Fast Fashion has become the bane of modern ethical sensibilities; it’s damaging to the environment, workers and our bodies, yet it shows few signs of slowing down any time soon. What was once an effort of high street brands to translate catwalk designs to the rail has been flipped on its head, with fast fashion brands producing lines faster than fashion houses.
LA-based brand Fashion Nova, described by their CEO as ‘Ultra-Fast Fashion’, churns out between 600-900 new products every week. We know before we buy them that nothing this cheap can be good quality, yet we buy it anyway, so why does Fast-Fashion have such a vice grip on our shopping habits, and can this ever really end?
Why should Fast-Fashion end?
The Fashion Industry produces the third largest amount of global pollution, including 5% of the world’s greenhouse gases (according to the Climate Council), and a third of ocean microplastics (which have recently been discovered in human blood for the first time). This pollution comes from every stage of a garment’s life cycle: there is a reliance on synthetic fibres such as Polyester and Nylon, which use up approximately 342 million barrels of oil every year.
So, let’s switch back to Cotton, you say?
Well, Cotton is just as bad, requiring several tonnes of freshwater, chemical pesticides and fertilisers, (a single pair of denim jeans costs 1,800 gallons of water.) Then there’s the actual process of making and transporting, and all this before it ends up being one of 10,000 other pieces of clothing which end up in landfill every five minutes.
Global Fashion Agenda has estimated that the number of clothes dumped in landfills by 2030 will rise from 92 million tonnes to 134 million tonnes per year. In addition to this, 93% of fashion brands are still not paying a living wage despite capitalising on fad trends, cheap products and their workers’ lives. Overall, it is clear that these Fast Fashion brands are damaging at every stage of production. The fashion industry is killing us, yet we continue to embrace our executioner with blind hope and credit cards at the ready.
Does individual sustainability help?
Making your wardrobe sustainable is a hot topic, countless articles are giving you the same advice about donating your clothes, buying second-hand and buying from sustainable brands. But unfortunately, these options aren’t that realistic. Charities have become so overwhelmed with donations thanks to fad trends that clothing donations have rocketed to 700,000 tonnes in the UK alone, a huge percentage of this still ends up in landfills (according to Oxfam, approximately 13 million items of clothing every week).
Buying second-hand is good in theory but often disappointing. It takes a lot of time and slogging through already outdated Shein tops is quite disheartening, also, the quality of some of the products is not okay. (I swear if I have to soak another top in baking soda and vinegar to get rid of the tobacco smell…) Second-hand market places such as Depop and Vinted have become somewhat of a centre for fake designer garms and the ‘Depop Girlie’ who will try and sell you their little brother’s Gap Tee from 2008 for £35.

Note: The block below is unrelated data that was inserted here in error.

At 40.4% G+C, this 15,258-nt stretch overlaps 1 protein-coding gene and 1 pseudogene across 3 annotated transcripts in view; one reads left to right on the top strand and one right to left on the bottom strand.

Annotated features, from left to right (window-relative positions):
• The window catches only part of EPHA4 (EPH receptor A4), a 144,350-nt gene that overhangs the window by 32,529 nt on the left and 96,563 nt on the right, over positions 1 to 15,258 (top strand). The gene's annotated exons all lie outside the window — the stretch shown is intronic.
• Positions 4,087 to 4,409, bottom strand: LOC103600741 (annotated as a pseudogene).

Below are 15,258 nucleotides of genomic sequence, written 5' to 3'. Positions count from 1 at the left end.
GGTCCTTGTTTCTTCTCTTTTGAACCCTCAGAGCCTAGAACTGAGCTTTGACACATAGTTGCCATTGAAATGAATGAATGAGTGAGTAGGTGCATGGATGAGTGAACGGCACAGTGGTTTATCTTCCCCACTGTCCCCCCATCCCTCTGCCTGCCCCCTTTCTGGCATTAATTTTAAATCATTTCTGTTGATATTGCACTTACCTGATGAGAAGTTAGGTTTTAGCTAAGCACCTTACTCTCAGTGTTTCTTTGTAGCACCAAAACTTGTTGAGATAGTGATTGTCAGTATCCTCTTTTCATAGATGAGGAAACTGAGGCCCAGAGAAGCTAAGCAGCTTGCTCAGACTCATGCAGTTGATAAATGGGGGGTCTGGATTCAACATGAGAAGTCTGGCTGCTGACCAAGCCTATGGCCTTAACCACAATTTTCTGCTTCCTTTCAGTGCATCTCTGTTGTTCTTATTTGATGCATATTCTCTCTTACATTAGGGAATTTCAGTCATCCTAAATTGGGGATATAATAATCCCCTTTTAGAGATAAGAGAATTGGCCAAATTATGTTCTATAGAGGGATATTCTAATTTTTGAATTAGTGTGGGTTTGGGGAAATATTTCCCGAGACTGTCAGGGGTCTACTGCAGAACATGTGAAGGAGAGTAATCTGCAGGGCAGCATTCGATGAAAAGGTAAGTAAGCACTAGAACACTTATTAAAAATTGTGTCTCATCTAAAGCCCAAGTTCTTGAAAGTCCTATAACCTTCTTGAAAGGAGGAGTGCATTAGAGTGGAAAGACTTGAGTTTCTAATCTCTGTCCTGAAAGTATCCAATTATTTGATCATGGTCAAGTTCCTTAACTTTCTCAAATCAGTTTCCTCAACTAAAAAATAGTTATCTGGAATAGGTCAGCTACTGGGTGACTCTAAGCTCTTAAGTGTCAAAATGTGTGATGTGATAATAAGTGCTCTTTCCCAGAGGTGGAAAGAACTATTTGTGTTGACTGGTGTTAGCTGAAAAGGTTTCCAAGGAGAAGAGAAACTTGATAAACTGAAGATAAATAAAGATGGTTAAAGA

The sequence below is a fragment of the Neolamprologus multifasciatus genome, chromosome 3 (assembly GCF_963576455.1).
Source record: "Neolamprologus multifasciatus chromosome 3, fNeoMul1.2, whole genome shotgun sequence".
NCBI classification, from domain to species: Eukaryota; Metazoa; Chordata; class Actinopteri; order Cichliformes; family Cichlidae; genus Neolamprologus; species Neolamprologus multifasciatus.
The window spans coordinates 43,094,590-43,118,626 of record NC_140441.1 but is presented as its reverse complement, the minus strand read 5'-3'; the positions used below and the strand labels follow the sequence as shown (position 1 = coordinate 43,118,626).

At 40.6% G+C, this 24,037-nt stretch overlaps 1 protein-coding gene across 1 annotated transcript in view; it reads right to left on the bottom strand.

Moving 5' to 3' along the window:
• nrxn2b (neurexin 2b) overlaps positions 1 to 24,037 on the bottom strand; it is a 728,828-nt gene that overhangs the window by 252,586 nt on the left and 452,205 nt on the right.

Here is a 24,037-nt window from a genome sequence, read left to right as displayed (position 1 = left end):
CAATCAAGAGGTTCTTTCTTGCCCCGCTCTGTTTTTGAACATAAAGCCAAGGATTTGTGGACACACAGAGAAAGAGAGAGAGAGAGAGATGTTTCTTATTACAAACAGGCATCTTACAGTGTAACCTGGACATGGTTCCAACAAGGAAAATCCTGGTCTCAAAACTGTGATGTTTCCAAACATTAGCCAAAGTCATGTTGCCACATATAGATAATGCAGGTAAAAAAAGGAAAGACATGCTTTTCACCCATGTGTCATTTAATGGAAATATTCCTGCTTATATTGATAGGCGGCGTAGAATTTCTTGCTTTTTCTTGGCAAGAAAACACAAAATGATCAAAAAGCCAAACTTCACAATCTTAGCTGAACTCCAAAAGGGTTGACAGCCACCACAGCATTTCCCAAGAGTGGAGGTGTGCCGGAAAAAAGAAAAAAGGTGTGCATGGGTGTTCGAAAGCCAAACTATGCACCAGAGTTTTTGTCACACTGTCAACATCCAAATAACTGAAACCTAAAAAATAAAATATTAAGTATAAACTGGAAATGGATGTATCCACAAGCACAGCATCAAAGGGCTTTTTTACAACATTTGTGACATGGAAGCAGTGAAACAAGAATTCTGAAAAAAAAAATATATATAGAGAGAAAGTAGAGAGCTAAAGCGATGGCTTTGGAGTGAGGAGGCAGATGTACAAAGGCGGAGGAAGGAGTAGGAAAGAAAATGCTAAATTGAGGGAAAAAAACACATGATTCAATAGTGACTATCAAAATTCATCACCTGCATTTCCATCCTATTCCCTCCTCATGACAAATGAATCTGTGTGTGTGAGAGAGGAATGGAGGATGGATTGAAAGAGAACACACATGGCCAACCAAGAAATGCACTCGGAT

Good alternatives are TRAID and iSecondthat, but a consistent downfall is limited choices and the simple fact that in some ways you’re still contributing to fast fashion, as these brands couldn’t exist if it weren’t for the fast turnover of the industry. Sustainable brands then? Well, to burst that bubble… Most of these brands have to charge more than the average person can afford in order to cover the true costs of production and employment, many fail due to the high costs and dominance of fast fashion brands, and those which do survive only manage to do so on the back of a personality, think WeAreTala and Grace Beverley. What will Tala’s longevity be once Beverley has ceased to be the current woman of the moment?
But regardless, each of these efforts has good intentions, and individual sustainability is not, on the whole, a bad thing to engage in, but is placing the blame on the consumer fair? No, of course not, just like taking a 10-minute cold shower will not save the planet, neither will one person boycotting Zara.
What will it take to see the end of the fast fashion industry?
A Fast Fashion free world would see better quality garments, a return to make and mend culture, a focus on small and local businesses rather than global outsourcing, fewer large fashion companies and fewer influencers promoting a fashion haul culture to their followers. Idyllic, isn’t it?
Unfortunately, as demonstrated by recent efforts to call for accountability in the fashion industry, fast fashion has become so ingrained in our global landscape that the only way this could improve, let alone end, is through drastic legislation. The Face recommends Governmental Reforms and Eco-tariffs, although considering how companies still avoid paying their workers fairly, you have to doubt the likelihood of this making any sort of effective change. Non-profit organisations such as Fashion Revolution and Re/Make have started to challenge the lack of Government legislation concerning the pollution of the industry; however, it is an unfortunate fact that the change needed is unlikely to happen until something disastrous occurs on a global scale.